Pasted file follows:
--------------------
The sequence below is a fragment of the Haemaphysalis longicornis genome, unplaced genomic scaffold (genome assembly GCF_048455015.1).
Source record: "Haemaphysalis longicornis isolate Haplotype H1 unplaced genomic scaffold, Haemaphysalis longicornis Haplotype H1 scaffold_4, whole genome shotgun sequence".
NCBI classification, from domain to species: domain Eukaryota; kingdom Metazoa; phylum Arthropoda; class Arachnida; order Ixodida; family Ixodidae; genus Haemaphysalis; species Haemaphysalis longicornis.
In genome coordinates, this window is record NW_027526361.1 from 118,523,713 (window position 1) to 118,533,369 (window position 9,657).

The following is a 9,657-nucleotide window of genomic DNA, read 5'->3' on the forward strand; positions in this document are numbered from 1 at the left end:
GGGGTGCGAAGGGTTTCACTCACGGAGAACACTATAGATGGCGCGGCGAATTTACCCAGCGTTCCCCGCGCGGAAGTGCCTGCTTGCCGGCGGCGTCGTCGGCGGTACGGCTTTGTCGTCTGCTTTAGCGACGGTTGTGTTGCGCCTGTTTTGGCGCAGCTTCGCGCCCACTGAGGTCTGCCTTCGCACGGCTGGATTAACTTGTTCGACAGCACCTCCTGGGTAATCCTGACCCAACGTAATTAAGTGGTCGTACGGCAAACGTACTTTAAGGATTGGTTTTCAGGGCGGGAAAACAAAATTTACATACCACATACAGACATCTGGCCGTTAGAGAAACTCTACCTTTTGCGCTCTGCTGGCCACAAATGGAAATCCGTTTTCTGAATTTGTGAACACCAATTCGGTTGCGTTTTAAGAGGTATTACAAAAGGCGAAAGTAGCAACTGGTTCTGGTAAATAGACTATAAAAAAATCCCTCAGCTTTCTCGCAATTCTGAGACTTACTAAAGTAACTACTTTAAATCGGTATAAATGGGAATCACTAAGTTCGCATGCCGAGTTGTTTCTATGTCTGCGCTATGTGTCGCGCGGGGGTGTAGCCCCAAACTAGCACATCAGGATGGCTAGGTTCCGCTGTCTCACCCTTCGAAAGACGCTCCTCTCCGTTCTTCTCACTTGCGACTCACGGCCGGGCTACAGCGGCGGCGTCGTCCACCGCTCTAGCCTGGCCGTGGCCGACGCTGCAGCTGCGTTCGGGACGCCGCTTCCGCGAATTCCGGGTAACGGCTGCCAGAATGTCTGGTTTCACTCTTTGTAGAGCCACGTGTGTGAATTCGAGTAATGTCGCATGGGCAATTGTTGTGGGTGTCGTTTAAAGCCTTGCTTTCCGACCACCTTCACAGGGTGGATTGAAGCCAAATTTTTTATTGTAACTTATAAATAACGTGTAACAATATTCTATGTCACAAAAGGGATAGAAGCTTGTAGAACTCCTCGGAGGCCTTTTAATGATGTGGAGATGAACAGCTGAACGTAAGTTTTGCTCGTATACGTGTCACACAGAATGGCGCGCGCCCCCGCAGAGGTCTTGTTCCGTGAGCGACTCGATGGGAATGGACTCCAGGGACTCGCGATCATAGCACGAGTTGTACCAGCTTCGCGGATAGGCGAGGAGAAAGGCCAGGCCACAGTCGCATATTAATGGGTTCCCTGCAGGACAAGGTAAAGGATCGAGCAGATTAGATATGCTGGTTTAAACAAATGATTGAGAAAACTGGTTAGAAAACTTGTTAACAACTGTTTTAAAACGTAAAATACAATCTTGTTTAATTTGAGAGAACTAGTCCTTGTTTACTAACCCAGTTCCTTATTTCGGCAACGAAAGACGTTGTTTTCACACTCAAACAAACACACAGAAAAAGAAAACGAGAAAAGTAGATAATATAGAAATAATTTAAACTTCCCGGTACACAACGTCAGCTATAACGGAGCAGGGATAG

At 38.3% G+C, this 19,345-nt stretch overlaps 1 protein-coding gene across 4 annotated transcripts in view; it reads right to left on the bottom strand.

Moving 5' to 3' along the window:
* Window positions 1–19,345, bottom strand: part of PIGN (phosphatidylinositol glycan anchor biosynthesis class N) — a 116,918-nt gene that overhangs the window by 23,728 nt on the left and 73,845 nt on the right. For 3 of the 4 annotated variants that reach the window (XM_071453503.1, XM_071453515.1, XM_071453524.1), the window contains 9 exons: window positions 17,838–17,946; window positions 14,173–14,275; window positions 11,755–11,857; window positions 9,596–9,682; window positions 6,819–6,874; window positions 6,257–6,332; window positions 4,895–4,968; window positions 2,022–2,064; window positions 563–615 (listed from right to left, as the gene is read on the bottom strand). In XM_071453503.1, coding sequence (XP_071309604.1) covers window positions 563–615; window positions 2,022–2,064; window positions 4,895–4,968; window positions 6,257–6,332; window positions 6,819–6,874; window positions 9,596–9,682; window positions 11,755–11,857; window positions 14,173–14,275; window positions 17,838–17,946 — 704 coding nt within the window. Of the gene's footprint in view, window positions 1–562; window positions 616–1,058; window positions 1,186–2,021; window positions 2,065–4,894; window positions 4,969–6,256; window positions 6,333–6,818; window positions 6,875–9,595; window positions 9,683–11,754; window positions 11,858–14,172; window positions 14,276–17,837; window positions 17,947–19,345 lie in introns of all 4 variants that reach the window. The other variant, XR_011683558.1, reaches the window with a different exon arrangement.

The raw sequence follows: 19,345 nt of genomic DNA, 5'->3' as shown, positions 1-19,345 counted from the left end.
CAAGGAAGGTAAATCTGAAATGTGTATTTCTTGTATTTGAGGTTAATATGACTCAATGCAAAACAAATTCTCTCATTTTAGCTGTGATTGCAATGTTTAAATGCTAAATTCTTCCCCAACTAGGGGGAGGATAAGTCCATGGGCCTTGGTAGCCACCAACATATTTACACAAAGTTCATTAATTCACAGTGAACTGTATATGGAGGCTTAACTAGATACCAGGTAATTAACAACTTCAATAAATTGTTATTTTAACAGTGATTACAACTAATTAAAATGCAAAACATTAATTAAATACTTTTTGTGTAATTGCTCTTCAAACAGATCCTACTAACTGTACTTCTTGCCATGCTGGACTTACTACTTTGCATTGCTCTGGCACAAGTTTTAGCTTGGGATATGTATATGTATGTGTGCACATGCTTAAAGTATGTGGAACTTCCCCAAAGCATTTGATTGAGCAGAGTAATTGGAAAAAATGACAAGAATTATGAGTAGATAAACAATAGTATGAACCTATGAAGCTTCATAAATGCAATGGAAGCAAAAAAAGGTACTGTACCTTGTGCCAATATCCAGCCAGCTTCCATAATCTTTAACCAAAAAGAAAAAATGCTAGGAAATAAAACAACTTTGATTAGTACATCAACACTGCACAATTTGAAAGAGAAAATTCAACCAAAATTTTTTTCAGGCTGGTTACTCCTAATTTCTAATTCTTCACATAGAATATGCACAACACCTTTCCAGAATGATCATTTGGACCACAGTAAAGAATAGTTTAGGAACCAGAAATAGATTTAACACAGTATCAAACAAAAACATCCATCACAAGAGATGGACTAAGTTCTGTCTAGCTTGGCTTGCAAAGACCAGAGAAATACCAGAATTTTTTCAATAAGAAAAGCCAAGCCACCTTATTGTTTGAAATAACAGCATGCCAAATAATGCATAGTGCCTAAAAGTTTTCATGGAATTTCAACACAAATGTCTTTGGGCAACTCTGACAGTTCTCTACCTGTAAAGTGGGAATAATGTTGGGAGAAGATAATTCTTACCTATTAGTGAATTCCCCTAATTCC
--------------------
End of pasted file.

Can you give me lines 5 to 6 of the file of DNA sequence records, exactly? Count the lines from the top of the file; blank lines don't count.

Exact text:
The following is a 9,657-nucleotide window of genomic DNA, read 5'->3' on the forward strand; positions in this document are numbered from 1 at the left end:
GGGGTGCGAAGGGTTTCACTCACGGAGAACACTATAGATGGCGCGGCGAATTTACCCAGCGTTCCCCGCGCGGAAGTGCCTGCTTGCCGGCGGCGTCGTCGGCGGTACGGCTTTGTCGTCTGCTTTAGCGACGGTTGTGTTGCGCCTGTTTTGGCGCAGCTTCGCGCCCACTGAGGTCTGCCTTCGCACGGCTGGATTAACTTGTTCGACAGCACCTCCTGGGTAATCCTGACCCAACGTAATTAAGTGGTCGTACGGCAAACGTACTTTAAGGATTGGTTTTCAGGGCGGGAAAACAAAATTTACATACCACATACAGACATCTGGCCGTTAGAGAAACTCTACCTTTTGCGCTCTGCTGGCCACAAATGGAAATCCGTTTTCTGAATTTGTGAACACCAATTCGGTTGCGTTTTAAGAGGTATTACAAAAGGCGAAAGTAGCAACTGGTTCTGGTAAATAGACTATAAAAAAATCCCTCAGCTTTCTCGCAATTCTGAGACTTACTAAAGTAACTACTTTAAATCGGTATAAATGGGAATCACTAAGTTCGCATGCCGAGTTGTTTCTATGTCTGCGCTATGTGTCGCGCGGGGGTGTAGCCCCAAACTAGCACATCAGGATGGCTAGGTTCCGCTGTCTCACCCTTCGAAAGACGCTCCTCTCCGTTCTTCTCACTTGCGACTCACGGCCGGGCTACAGCGGCGGCGTCGTCCACCGCTCTAGCCTGGCCGTGGCCGACGCTGCAGCTGCGTTCGGGACGCCGCTTCCGCGAATTCCGGGTAACGGCTGCCAGAATGTCTGGTTTCACTCTTTGTAGAGCCACGTGTGTGAATTCGAGTAATGTCGCATGGGCAATTGTTGTGGGTGTCGTTTAAAGCCTTGCTTTCCGACCACCTTCACAGGGTGGATTGAAGCCAAATTTTTTATTGTAACTTATAAATAACGTGTAACAATATTCTATGTCACAAAAGGGATAGAAGCTTGTAGAACTCCTCGGAGGCCTTTTAATGATGTGGAGATGAACAGCTGAACGTAAGTTTTGCTCGTATACGTGTCACACAGAATGGCGCGCGCCCCCGCAGAGGTCTTGTTCCGTGAGCGACTCGATGGGAATGGACTCCAGGGACTCGCGATCATAGCACGAGTTGTACCAGCTTCGCGGATAGGCGAGGAGAAAGGCCAGGCCACAGTCGCATATTAATGGGTTCCCTGCAGGACAAGGTAAAGGATCGAGCAGATTAGATATGCTGGTTTAAACAAATGATTGAGAAAACTGGTTAGAAAACTTGTTAACAACTGTTTTAAAACGTAAAATACAATCTTGTTTAATTTGAGAGAACTAGTCCTTGTTTACTAACCCAGTTCCTTATTTCGGCAACGAAAGACGTTGTTTTCACACTCAAACAAACACACAGAAAAAGAAAACGAGAAAAGTAGATAATATAGAAATAATTTAAACTTCCCGGTACACAACGTCAGCTATAACGGAGCAGGGATAG